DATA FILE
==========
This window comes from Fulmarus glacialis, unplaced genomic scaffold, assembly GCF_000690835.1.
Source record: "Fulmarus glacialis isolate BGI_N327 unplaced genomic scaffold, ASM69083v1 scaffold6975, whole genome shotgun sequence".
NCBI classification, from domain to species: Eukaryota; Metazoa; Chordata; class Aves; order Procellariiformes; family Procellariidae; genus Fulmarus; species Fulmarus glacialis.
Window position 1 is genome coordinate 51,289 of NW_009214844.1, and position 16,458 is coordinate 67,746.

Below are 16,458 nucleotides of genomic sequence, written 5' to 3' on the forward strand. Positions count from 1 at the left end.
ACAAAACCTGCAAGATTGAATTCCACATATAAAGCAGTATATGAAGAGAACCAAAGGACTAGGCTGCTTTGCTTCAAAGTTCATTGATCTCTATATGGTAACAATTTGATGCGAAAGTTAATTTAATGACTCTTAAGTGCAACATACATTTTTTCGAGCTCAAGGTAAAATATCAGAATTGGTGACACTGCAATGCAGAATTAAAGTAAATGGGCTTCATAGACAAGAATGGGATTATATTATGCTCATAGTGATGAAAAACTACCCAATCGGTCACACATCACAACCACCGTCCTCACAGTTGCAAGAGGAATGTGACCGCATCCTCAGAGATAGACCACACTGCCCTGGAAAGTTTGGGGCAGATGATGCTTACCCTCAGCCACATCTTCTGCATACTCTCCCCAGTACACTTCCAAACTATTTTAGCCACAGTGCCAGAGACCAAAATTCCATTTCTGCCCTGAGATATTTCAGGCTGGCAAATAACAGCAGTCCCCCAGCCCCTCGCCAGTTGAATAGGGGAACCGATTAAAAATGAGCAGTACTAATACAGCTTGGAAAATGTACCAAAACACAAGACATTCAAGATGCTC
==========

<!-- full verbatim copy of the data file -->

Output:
This window comes from Fulmarus glacialis, unplaced genomic scaffold, assembly GCF_000690835.1.
Source record: "Fulmarus glacialis isolate BGI_N327 unplaced genomic scaffold, ASM69083v1 scaffold6975, whole genome shotgun sequence".
NCBI classification, from domain to species: Eukaryota; Metazoa; Chordata; class Aves; order Procellariiformes; family Procellariidae; genus Fulmarus; species Fulmarus glacialis.
Window position 1 is genome coordinate 51,289 of NW_009214844.1, and position 16,458 is coordinate 67,746.

Below are 16,458 nucleotides of genomic sequence, written 5' to 3' on the forward strand. Positions count from 1 at the left end.
ACAAAACCTGCAAGATTGAATTCCACATATAAAGCAGTATATGAAGAGAACCAAAGGACTAGGCTGCTTTGCTTCAAAGTTCATTGATCTCTATATGGTAACAATTTGATGCGAAAGTTAATTTAATGACTCTTAAGTGCAACATACATTTTTTCGAGCTCAAGGTAAAATATCAGAATTGGTGACACTGCAATGCAGAATTAAAGTAAATGGGCTTCATAGACAAGAATGGGATTATATTATGCTCATAGTGATGAAAAACTACCCAATCGGTCACACATCACAACCACCGTCCTCACAGTTGCAAGAGGAATGTGACCGCATCCTCAGAGATAGACCACACTGCCCTGGAAAGTTTGGGGCAGATGATGCTTACCCTCAGCCACATCTTCTGCATACTCTCCCCAGTACACTTCCAAACTATTTTAGCCACAGTGCCAGAGACCAAAATTCCATTTCTGCCCTGAGATATTTCAGGCTGGCAAATAACAGCAGTCCCCCAGCCCCTCGCCAGTTGAATAGGGGAACCGATTAAAAATGAGCAGTACTAATACAGCTTGGAAAATGTACCAAAACACAAGACATTCAAGATGCTC